This brown chutney also popularly called samosa sauce is often served along with cilantro chutney as an accompaniment to Indian snacks. Serve it with pakora, samosa, or with cutlets as a dip or drizzle it over the Indian chaat dishes such as this corn bhel. It’s sweet and savory, spicy, and tangy taste will add a zing to any dish.

An overhead shot of tamarind date chutney served in a glass bottle
Tamarind Chutney

If you are looking for more chutney recipes, here’s a collection that goes well with Indian breakfast and snacks –

  1. Red chili chutney – a spicy and tangy chutney perfect for south Indian snacks.
  2. Coriander chutney – This green chutney is perfect for street food.
  3. Lehsun chutney – This zesty garlic chutney is what makes vada pav so tantalizingly good. It has a long shelf life and you’ll find that it is a great way to amp up your meals.
  4. Coriander-mint chutney – A delicious combination of cilantro and mint makes it perfect for sandwiches, idlis, and even street food. 
  5. Coconut chutney – Most South Indian breakfast and snacks can’t do without coconut chutney – a coconut-based dip that we all love to dunk our idli and dosas in.
  6. Andhra style Peanut chutney – If you love peanuts, this Andhra style peanut chutney is for you. Creamy and finger-licking good, this groundnut chutney is a perfect accompaniment to piping hot idlis, vadas, or dosas. 


Got a new Instant Pot? Check out the links below to make the most of your pressure cooker -  
Hand holding a spoon of tamarin chutney which is accompanied by Khaman

Instant Pot Tamarind Date Chutney

5 from 2 votes
Here is a super easy, quick yet delicious tamarind date chutney recipe to make this mouthwatering dip at home using your Instant Pot.
Prep Time: 5 minutes
Cook Time: 5 minutes
Pressure building time: 10 minutes
Total Time: 20 minutes
Servings: 32 tablespoons
Diet : Dairy-free
Course : Accompaniment
Method: Instant Pot
Cuisine : Indian

Ingredients
  

Instructions
 

  • Run your fingers through the seedless tamarind and remove any seeds, if you find any.
  • Add all the ingredients in the Instant Pot. Close the lid. Set the steam valve to sealing.
  • Pressure cook on high for 8 minutes.
  • When the cooking cycle is complete, release pressure by moving the steam valve to venting position.
  • Remove the lid. Use an immersion blender to puree the mixture. If using a blender, allow the tamarind-date mixture sauce to cool down for at least 10 minutes before pureeing it.
  • The puree should be smooth without any coarse bits so sieve the mixture using a strainer or a cheesecloth to get that texture if needed. Use the back of your spoon to fasten the straining process when using a strainer.
  • Let the mixture completely cool down. Refrigerate for up to a month or freeze for about 6 months.

Notes

Stovetop instructions
I have used an Instant Pot to fasten the process but you could make this chutney over stovetop too. All you need to do is bring the ingredients to boil. This will soften the dates and tamarind. Take off heat and then puree and strain the mixture.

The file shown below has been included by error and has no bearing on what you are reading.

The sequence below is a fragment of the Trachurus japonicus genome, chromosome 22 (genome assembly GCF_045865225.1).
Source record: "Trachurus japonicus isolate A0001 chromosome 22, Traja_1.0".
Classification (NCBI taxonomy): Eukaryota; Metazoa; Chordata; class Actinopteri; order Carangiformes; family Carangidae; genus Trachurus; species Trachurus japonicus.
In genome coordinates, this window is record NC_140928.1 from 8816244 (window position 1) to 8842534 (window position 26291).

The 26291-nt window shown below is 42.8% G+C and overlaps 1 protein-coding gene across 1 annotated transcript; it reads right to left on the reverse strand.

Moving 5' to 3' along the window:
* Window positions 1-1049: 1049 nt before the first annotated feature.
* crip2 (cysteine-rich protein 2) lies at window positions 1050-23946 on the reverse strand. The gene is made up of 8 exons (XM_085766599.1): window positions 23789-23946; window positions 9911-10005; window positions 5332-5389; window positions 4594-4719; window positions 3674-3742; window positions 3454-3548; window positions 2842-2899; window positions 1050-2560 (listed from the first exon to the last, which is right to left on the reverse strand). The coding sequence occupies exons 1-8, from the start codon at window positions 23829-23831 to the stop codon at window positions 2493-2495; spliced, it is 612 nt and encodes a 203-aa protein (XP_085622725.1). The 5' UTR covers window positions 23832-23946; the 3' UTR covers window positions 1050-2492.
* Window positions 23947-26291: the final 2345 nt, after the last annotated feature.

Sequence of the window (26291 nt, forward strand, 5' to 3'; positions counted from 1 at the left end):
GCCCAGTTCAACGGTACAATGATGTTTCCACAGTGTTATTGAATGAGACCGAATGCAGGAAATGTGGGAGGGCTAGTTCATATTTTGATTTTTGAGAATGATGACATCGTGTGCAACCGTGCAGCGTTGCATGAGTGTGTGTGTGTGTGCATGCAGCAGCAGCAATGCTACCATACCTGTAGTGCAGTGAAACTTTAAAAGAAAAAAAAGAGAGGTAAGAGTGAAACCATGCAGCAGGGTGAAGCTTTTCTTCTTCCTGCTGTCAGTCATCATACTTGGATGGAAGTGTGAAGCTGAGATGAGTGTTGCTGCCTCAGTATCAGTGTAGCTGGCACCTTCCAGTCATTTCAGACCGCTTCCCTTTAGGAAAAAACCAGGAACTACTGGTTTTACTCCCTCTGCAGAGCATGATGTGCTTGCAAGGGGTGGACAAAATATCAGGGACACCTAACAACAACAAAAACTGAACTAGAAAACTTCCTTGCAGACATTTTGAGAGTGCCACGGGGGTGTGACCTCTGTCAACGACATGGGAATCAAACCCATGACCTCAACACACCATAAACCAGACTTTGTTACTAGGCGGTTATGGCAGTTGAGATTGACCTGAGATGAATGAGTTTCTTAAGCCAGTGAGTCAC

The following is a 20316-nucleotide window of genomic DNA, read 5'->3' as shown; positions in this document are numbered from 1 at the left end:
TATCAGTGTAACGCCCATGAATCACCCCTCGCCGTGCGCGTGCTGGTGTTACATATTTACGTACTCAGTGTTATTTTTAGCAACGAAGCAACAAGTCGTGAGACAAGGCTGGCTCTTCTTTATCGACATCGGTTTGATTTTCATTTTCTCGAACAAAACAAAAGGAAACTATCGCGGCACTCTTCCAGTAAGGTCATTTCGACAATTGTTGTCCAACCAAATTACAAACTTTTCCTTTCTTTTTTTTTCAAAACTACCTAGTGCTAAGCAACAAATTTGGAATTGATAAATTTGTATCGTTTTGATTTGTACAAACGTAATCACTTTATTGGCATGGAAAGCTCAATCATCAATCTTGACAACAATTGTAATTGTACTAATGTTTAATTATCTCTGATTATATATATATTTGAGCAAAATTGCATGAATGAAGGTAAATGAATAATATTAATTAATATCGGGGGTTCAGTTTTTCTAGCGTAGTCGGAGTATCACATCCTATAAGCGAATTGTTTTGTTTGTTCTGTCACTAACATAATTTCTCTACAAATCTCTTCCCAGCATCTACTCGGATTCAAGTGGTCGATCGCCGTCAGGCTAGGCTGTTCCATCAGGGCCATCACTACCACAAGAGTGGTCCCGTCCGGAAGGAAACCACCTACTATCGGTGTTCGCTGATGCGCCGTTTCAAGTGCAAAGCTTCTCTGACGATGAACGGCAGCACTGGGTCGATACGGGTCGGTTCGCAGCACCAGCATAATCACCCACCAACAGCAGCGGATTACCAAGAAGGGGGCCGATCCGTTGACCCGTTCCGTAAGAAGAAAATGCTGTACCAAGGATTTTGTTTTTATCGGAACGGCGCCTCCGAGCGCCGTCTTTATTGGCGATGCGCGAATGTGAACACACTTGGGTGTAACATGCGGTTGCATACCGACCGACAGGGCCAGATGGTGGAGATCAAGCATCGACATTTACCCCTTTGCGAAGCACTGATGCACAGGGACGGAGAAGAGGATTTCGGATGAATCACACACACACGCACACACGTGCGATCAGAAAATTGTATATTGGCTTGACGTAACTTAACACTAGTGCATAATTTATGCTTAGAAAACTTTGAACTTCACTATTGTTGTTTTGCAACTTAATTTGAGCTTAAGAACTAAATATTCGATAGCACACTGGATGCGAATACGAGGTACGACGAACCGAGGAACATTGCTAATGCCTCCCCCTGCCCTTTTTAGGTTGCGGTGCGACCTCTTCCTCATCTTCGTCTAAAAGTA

Notes / Tips

  1. The amount of water can vary depending on how thick or thin you want the tamarind sauce to be. I prefer it to be ready to use and that's why I use 3 cups. 
  2. The most popular ratio to make tamarind date chutney is to take tamarind, dates, and jaggery in a 1:1 ratio. This ratio does not work every time simply because the tanginess of tamarind can vary. That is why I use about 1/2 cup of tamarind to every 3/4 cup of dates and jaggery. 
  3. While I have used wet seedless tamarind, you could use any other version as well but like I have said before use a small amount, to begin with. 
  4. You can substitute black salt with salt. Black salt adds a nice tang to the dish. 
  5. I prefer using powdered jaggery - it is such a timesaver. You can also add chunks of jaggery but it is hard to estimate the quantity you'll need. 
  6. You can use strainer but I think a cheesecloth will be faster since you can squeeze it to get the juice strain out faster.

How to make tamarind chutney without dates

You can totally skip dates if you want to. I am pretty sure the Indian street vendors do it too because dates can be expensive. Substitute dates with an equal amount of jaggery to make a date free version of tamarind chutney. 

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Disclosure: This recipe contains affiliate links to products we love and recommend. As an affiliate, I earn from qualifying purchases.

Nutrition

Serving: 1tablespoonCalories: 30kcalCarbohydrates: 7gProtein: 1gFat: 1gSaturated Fat: 1gSodium: 38mgPotassium: 24mgFiber: 1gSugar: 7gVitamin A: 14IUCalcium: 5mgIron: 1mg

Disclaimer: Approximate Nutritional information is provided as a courtesy and can vary depending on the exact ingredients/brands used. If you have health issues, please work with a registered dietician or nutritionist.

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Keyword : sweet, Tangy

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2 Comments

  1. What kinds of things do f things can I use the chutney for? I made it and like it on duck, but what are some other good recipes or stews I could make with it?

    1. David – we mostly use it for Indian street food. I think you can use it as a substitute for cranberry chutney.